WE read recipes in here to get ideas. Then we cook with those recipes until we "Tweek" them to our own tastes which makes them our own recipes. But very few of us actual measure those extra ingredients we add,
Fact is every few cooks measure anything unless they are making something from a recipe the first time.
·a spoon full
·a hand full
How to Make Cooking Terminology
- To Tweek = to change by adding or subtracting somethings.
- A pinch = the same measurement as if you pinched someone. To pinch between the index finger and the thumb something.
- a dash.. it's done with the flick of the wrist.
- a splash.. It's bigger then dash. Sometimes it's almost 1oz. (as in extract or alcohol) If it's a dry ingredient then it's not quite a teaspoon.
- A tad.. This one isn't as easy to explain. Usually it followed with sentences of "it's a Tad of this and a Tad of that!" It's usually not just one ingredient. Similar to Dab or a Pad.
- A smidgen.. is a very complex word. Has many meanings when coming to measuring. It can mean a very very thin piece of something, or small slice, or just very small amount, so small it isn't worth dirtying a utensil up for. Almost microscopic.
- A bit,,, It's about a 1/4 cup or smaller depending on the ingredient or serving size. Easier to work with then a Smidgen.
- A sliver.. a small slice of something. About the same size as a sliver in your finger or Cheese cake. Why do they serve such a tiny piece of cheese cake?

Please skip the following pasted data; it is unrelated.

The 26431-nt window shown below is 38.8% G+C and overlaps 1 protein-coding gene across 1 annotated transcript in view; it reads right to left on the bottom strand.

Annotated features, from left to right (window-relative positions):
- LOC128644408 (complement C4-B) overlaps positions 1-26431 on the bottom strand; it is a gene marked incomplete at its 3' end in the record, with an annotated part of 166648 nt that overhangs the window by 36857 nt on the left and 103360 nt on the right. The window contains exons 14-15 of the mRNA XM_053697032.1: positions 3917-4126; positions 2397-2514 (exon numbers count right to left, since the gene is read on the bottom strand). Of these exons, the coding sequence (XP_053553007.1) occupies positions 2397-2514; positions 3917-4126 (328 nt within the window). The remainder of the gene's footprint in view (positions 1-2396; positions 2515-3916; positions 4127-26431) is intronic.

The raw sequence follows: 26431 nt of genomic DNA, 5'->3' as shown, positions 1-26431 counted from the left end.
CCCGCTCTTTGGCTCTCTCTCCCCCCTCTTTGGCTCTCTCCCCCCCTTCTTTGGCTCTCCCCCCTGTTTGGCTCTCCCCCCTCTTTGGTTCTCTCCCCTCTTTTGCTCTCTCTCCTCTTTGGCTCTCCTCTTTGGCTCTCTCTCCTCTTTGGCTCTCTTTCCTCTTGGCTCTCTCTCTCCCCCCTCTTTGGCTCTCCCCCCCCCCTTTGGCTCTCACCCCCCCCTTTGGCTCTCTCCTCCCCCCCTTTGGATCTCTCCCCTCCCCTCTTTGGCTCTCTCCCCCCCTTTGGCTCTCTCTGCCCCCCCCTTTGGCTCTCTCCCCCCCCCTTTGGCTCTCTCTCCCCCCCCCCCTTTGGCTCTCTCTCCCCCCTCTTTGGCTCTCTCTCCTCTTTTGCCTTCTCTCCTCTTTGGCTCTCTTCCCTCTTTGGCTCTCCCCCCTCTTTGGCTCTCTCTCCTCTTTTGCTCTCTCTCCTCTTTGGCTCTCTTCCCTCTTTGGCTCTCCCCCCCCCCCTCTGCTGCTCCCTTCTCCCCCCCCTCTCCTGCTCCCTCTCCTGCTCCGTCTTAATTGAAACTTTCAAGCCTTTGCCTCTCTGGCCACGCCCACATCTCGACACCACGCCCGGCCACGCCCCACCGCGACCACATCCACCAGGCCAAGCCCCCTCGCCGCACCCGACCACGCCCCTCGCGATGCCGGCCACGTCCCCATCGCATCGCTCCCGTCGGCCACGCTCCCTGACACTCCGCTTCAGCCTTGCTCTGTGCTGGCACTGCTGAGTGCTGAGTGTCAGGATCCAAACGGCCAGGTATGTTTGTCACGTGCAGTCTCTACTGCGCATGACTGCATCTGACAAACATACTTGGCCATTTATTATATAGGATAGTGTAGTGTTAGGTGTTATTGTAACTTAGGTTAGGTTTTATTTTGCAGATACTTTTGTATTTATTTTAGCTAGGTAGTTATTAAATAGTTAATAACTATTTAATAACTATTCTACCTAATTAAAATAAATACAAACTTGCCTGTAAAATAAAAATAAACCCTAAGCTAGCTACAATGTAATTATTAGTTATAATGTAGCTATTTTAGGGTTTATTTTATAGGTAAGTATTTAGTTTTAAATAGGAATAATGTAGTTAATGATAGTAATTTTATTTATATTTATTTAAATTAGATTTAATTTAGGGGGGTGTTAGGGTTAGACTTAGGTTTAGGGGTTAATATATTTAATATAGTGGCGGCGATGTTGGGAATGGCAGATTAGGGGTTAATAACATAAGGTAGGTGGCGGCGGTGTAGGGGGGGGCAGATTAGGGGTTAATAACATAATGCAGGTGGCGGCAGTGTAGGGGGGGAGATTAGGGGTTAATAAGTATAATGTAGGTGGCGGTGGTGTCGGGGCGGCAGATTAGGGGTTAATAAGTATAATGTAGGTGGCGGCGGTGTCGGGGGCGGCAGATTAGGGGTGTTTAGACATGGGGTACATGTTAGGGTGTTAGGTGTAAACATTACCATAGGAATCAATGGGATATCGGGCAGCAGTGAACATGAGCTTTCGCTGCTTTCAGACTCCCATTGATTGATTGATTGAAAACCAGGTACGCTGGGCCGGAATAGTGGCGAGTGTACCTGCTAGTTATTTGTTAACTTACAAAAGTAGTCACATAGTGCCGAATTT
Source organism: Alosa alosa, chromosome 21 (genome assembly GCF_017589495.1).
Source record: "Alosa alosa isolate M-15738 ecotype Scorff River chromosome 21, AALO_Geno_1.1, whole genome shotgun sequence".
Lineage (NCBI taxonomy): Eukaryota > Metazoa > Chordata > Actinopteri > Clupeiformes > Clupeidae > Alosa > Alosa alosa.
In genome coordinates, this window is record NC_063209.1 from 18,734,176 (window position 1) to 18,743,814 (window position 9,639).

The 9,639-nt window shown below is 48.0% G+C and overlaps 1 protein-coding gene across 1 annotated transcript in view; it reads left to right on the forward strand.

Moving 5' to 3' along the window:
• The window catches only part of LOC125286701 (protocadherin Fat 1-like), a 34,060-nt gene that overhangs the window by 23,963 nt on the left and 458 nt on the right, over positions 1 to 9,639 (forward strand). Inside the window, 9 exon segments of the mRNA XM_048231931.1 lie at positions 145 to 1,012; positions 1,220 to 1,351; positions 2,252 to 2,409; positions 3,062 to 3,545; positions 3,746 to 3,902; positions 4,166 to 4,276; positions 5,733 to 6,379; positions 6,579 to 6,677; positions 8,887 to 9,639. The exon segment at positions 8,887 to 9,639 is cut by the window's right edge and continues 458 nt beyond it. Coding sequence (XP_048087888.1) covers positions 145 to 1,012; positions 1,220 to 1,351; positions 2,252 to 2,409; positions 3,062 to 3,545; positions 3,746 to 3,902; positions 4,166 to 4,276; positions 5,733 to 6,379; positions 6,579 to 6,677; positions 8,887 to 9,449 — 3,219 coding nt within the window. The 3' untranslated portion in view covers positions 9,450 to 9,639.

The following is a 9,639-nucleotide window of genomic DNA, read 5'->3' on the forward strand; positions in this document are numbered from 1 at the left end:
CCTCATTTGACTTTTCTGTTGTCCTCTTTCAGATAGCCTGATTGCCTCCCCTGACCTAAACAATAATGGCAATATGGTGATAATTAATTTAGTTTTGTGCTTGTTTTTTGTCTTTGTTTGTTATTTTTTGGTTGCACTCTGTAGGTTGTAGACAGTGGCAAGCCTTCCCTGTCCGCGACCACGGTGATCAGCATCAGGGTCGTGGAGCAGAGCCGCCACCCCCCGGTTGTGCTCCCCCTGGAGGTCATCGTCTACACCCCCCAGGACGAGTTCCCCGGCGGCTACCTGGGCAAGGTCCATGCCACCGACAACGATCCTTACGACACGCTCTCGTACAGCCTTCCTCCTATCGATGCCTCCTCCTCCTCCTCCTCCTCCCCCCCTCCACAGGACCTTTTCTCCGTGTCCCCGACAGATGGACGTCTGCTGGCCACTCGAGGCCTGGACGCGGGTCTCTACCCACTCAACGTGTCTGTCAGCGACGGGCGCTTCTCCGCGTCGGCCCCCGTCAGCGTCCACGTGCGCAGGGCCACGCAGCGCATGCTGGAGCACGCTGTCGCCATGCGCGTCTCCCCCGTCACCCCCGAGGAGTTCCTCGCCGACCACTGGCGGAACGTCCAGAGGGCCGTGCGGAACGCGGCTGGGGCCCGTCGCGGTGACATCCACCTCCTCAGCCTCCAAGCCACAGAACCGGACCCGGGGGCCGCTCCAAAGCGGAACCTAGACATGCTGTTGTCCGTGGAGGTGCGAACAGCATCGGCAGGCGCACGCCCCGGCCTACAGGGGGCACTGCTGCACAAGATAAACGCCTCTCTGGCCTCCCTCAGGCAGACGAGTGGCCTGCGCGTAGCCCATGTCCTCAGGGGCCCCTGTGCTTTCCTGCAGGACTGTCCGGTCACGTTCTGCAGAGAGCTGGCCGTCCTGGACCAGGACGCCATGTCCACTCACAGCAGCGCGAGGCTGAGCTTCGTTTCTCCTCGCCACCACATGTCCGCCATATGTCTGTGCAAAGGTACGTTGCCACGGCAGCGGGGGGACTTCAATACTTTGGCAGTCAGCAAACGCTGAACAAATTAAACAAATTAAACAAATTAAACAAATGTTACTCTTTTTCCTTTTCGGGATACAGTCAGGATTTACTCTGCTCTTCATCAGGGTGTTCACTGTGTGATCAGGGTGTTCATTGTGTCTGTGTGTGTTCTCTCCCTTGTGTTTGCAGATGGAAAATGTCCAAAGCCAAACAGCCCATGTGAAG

- Tiny and Little are interchangeable and used by people who don't eat.
- A spoon full...meaning a well rounded spoon measuring with either a teaspoon, tablespoon or serving spoon.
- A well... An ancient way of mixing. Maybe before bowls were invented, Usually pertaining to flour were you pour the flour into a pyramid shape and make a hole in the middle of the flour (not all the way through) to place eggs or liquid in, Then you start to fold the flour into the liquid till combined well. Not good for manicured finger nails.
- A glug or glog.. It's the feeling in your finger tips and hand when pouring a liquid. One glub or glog is usually 1oz.
- A hand full.. Exactly what it says.
- Well I hope that explains some of the highly technical terminology cooking requires. :) Giggle!